In order to specify the function of Nodal pathway, experiment was done with drug SB-431542. This chemical inhibitor specifically interferes with type І receptors such as Nodal, Activin and TGF-β. Among the genes identified in L.gigantea, only Nodal and Activin signaling can be affected by SB-431542. By varying the time of drug application, they figured out that only by applying the drug before the blastula stage could they obtain coiling defect. This result suggests that left-right asymmetry have a role in the earliest function of nodal.
Figure 5 Control animals (a, e) display the normal sinistral shell morphology. Drug-treated animals (b–d, f, g, exposed to SB-431542 from the 2-cell stage onwards) have straight shells. b–d show three different living individuals; f and g are a fourth individual, ethanol-fixed, and shown from the side (f) and slightly rotated (g). h–k, Pitx expression in embryos exposed to SB-431542. Dorsal (h) and posterior (i) views of an embryo showing reduced levels of expression. Pitx expression is maintained in the stomodeum (orange arrow in h) and the visceral domain (orange triangle in i), but asymmetric expression in left ectoderm is greatly reduced (orange arrowhead). Dorsal (j) and posterior (k) views of an embryo in which the asymmetric ectodermal expression of Pitx is undetectable (orange arrowhead in j and k show where expression would be expected), although the stomodeal (orange arrow in j) and visceral (orange triangle in k) domain expression of Pitx is normal. Pitx expression levels shown in h–k should be compared to levels in wild-type embryos in Fig. 2o and p, which are the same levels seen in DMSO-treated animals. L and R indicate the left and right sides of the embryo, respectively. Scale bars: a–d, 1.0 mm; e–g, 0.5 mm; h–k, 50 m.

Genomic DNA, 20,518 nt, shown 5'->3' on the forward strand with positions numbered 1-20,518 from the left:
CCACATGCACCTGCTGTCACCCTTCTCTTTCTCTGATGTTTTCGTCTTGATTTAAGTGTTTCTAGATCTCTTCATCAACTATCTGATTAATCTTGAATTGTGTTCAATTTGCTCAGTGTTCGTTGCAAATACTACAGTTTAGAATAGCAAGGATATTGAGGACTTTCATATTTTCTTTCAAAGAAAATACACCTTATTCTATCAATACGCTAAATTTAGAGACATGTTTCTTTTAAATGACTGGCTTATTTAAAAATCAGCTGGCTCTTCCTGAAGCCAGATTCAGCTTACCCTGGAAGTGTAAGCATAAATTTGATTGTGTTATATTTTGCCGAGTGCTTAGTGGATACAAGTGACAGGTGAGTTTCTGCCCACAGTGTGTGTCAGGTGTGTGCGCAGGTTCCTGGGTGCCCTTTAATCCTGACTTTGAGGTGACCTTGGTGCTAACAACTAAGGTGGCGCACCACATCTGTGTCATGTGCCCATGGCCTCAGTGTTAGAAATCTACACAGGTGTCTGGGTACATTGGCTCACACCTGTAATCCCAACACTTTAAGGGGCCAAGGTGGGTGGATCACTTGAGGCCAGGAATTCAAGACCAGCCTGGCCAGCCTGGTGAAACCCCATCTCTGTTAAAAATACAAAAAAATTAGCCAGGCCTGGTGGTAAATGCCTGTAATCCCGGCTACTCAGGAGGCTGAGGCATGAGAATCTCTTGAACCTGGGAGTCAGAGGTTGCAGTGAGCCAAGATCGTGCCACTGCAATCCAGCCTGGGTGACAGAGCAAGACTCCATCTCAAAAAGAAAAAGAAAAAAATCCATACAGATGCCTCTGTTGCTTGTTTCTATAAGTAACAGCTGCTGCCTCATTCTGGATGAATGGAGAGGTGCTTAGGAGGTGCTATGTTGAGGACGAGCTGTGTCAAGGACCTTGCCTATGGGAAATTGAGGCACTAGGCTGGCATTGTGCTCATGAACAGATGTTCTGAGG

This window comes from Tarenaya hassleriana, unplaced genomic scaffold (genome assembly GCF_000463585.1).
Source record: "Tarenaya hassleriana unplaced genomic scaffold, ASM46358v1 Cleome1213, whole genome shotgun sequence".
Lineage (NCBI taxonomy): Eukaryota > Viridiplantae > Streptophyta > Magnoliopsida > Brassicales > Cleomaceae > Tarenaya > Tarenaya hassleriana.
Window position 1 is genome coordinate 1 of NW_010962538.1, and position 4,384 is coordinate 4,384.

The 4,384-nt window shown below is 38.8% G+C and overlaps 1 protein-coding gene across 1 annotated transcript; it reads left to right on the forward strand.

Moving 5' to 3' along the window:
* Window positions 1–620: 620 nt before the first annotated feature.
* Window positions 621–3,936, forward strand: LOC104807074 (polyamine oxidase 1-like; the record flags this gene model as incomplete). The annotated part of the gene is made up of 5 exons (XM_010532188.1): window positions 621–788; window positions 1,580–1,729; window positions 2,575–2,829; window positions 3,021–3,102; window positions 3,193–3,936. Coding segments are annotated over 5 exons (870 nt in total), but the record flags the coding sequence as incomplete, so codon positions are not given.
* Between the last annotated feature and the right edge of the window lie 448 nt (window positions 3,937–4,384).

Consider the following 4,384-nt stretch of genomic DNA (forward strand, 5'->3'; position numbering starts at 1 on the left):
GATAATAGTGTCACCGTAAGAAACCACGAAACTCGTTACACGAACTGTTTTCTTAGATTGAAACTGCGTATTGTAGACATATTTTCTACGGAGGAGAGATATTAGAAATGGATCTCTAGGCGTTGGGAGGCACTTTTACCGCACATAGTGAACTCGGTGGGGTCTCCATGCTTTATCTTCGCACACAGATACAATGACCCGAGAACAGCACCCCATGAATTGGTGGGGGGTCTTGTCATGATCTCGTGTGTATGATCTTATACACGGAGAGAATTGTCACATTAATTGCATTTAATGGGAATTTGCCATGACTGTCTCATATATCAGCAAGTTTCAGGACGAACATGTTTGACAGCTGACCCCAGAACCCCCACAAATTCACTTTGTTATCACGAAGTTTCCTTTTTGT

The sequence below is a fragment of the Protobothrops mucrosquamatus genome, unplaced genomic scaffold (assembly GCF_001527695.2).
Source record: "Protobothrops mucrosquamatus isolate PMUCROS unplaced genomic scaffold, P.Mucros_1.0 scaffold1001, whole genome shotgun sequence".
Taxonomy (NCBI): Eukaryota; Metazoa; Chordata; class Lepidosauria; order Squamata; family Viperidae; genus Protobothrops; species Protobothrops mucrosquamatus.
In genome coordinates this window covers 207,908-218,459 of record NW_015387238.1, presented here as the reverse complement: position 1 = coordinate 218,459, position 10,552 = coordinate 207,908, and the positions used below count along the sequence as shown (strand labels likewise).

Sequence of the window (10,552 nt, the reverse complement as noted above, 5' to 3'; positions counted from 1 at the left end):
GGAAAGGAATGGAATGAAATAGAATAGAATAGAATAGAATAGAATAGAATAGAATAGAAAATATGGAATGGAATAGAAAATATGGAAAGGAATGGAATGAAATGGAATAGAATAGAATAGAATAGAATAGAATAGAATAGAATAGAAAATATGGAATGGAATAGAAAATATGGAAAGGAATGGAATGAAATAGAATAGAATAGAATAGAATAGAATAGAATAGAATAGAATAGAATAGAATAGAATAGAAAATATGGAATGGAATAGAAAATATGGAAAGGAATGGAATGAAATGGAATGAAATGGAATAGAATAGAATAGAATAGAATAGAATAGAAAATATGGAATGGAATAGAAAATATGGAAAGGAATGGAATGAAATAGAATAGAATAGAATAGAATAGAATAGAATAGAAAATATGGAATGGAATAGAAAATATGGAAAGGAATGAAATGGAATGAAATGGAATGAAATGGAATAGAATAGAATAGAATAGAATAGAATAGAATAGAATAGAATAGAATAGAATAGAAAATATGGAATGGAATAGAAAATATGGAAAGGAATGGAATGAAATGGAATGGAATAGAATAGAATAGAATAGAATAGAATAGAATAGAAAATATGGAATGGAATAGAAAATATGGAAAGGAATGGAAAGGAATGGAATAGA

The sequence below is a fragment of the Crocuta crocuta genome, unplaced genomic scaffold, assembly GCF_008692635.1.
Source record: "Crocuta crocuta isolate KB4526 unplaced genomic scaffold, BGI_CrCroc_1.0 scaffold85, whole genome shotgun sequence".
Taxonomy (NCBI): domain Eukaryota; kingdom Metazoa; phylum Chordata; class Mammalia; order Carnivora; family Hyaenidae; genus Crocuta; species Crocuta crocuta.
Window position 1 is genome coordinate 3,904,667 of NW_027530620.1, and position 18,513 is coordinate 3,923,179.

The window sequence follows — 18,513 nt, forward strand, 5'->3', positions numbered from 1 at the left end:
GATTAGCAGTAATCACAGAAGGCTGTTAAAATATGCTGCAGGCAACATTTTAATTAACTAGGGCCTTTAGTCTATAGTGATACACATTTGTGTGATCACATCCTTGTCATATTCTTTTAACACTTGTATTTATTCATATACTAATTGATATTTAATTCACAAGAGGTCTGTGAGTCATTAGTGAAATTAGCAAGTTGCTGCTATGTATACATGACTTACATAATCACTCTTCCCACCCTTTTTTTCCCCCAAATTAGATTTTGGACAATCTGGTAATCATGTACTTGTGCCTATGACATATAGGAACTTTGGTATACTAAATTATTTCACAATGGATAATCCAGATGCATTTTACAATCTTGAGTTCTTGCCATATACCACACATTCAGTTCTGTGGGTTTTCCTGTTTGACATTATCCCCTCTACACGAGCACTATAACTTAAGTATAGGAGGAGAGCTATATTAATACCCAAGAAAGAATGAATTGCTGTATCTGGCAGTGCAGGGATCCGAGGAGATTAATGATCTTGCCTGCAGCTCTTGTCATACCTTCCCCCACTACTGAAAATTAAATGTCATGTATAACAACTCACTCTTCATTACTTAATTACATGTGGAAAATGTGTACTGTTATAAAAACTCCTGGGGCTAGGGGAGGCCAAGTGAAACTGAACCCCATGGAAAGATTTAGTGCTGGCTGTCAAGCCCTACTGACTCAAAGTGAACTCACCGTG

Shells and human hearts and its application
In recent paper, Oliverio M et al. they addressed interesting question ; are human laterality and chirality of snails controlled by the same maternal genes? This paper propose that an evolutionarily conserved genetic basis of chirality is a major synapomorphy of the Bilateria. Identification of the maternal genes involved will allow for the identification of homozygous females of having affected children and spontaneous abortion. Also it will provide a general medical framework for understanding the genetics of most alterations of chirality.